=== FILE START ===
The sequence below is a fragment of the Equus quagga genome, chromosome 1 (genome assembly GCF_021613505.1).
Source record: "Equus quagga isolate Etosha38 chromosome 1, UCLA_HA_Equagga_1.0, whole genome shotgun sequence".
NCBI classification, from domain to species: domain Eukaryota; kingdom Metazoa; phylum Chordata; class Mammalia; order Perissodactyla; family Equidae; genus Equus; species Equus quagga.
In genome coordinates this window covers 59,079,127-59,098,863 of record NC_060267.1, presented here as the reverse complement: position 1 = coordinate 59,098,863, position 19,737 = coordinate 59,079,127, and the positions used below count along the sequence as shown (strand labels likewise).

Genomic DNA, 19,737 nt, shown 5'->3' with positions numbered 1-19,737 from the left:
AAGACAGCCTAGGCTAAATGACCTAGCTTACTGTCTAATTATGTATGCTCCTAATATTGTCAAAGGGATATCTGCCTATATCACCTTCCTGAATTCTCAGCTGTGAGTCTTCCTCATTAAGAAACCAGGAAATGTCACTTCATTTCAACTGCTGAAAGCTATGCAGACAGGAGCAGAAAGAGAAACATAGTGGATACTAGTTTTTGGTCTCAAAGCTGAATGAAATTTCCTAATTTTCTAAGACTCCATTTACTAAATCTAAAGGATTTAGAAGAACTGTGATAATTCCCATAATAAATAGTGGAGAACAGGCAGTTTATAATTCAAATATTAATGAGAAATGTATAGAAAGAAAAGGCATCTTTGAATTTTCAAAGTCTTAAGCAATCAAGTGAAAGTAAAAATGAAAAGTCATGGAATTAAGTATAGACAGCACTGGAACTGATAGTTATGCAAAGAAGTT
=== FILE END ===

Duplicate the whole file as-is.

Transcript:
The sequence below is a fragment of the Equus quagga genome, chromosome 1 (genome assembly GCF_021613505.1).
Source record: "Equus quagga isolate Etosha38 chromosome 1, UCLA_HA_Equagga_1.0, whole genome shotgun sequence".
NCBI classification, from domain to species: domain Eukaryota; kingdom Metazoa; phylum Chordata; class Mammalia; order Perissodactyla; family Equidae; genus Equus; species Equus quagga.
In genome coordinates this window covers 59,079,127-59,098,863 of record NC_060267.1, presented here as the reverse complement: position 1 = coordinate 59,098,863, position 19,737 = coordinate 59,079,127, and the positions used below count along the sequence as shown (strand labels likewise).

Genomic DNA, 19,737 nt, shown 5'->3' with positions numbered 1-19,737 from the left:
AAGACAGCCTAGGCTAAATGACCTAGCTTACTGTCTAATTATGTATGCTCCTAATATTGTCAAAGGGATATCTGCCTATATCACCTTCCTGAATTCTCAGCTGTGAGTCTTCCTCATTAAGAAACCAGGAAATGTCACTTCATTTCAACTGCTGAAAGCTATGCAGACAGGAGCAGAAAGAGAAACATAGTGGATACTAGTTTTTGGTCTCAAAGCTGAATGAAATTTCCTAATTTTCTAAGACTCCATTTACTAAATCTAAAGGATTTAGAAGAACTGTGATAATTCCCATAATAAATAGTGGAGAACAGGCAGTTTATAATTCAAATATTAATGAGAAATGTATAGAAAGAAAAGGCATCTTTGAATTTTCAAAGTCTTAAGCAATCAAGTGAAAGTAAAAATGAAAAGTCATGGAATTAAGTATAGACAGCACTGGAACTGATAGTTATGCAAAGAAGTT